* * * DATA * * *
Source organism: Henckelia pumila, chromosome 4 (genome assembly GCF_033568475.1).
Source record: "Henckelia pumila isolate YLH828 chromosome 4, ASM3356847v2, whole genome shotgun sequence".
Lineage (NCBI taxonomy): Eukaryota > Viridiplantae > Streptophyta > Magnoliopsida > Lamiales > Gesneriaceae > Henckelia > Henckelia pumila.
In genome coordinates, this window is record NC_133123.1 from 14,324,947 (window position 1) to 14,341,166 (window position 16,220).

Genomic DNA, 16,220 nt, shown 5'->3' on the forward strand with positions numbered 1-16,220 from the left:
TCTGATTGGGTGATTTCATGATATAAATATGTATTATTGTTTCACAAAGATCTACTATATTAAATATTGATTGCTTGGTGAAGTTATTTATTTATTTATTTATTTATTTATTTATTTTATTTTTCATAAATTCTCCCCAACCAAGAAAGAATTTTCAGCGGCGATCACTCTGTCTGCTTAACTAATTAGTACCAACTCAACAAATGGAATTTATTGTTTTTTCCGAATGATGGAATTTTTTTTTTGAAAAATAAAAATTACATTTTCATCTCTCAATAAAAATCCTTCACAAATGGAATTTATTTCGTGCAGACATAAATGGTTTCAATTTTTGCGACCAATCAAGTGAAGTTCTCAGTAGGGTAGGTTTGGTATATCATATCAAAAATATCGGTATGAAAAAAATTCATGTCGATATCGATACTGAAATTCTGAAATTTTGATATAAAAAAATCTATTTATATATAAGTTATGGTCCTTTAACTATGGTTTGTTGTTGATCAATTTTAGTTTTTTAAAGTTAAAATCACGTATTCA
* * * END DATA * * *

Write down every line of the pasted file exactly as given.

Source organism: Henckelia pumila, chromosome 4 (genome assembly GCF_033568475.1).
Source record: "Henckelia pumila isolate YLH828 chromosome 4, ASM3356847v2, whole genome shotgun sequence".
Lineage (NCBI taxonomy): Eukaryota > Viridiplantae > Streptophyta > Magnoliopsida > Lamiales > Gesneriaceae > Henckelia > Henckelia pumila.
In genome coordinates, this window is record NC_133123.1 from 14,324,947 (window position 1) to 14,341,166 (window position 16,220).

Genomic DNA, 16,220 nt, shown 5'->3' on the forward strand with positions numbered 1-16,220 from the left:
TCTGATTGGGTGATTTCATGATATAAATATGTATTATTGTTTCACAAAGATCTACTATATTAAATATTGATTGCTTGGTGAAGTTATTTATTTATTTATTTATTTATTTATTTATTTTATTTTTCATAAATTCTCCCCAACCAAGAAAGAATTTTCAGCGGCGATCACTCTGTCTGCTTAACTAATTAGTACCAACTCAACAAATGGAATTTATTGTTTTTTCCGAATGATGGAATTTTTTTTTTGAAAAATAAAAATTACATTTTCATCTCTCAATAAAAATCCTTCACAAATGGAATTTATTTCGTGCAGACATAAATGGTTTCAATTTTTGCGACCAATCAAGTGAAGTTCTCAGTAGGGTAGGTTTGGTATATCATATCAAAAATATCGGTATGAAAAAAATTCATGTCGATATCGATACTGAAATTCTGAAATTTTGATATAAAAAAATCTATTTATATATAAGTTATGGTCCTTTAACTATGGTTTGTTGTTGATCAATTTTAGTTTTTTAAAGTTAAAATCACGTATTCA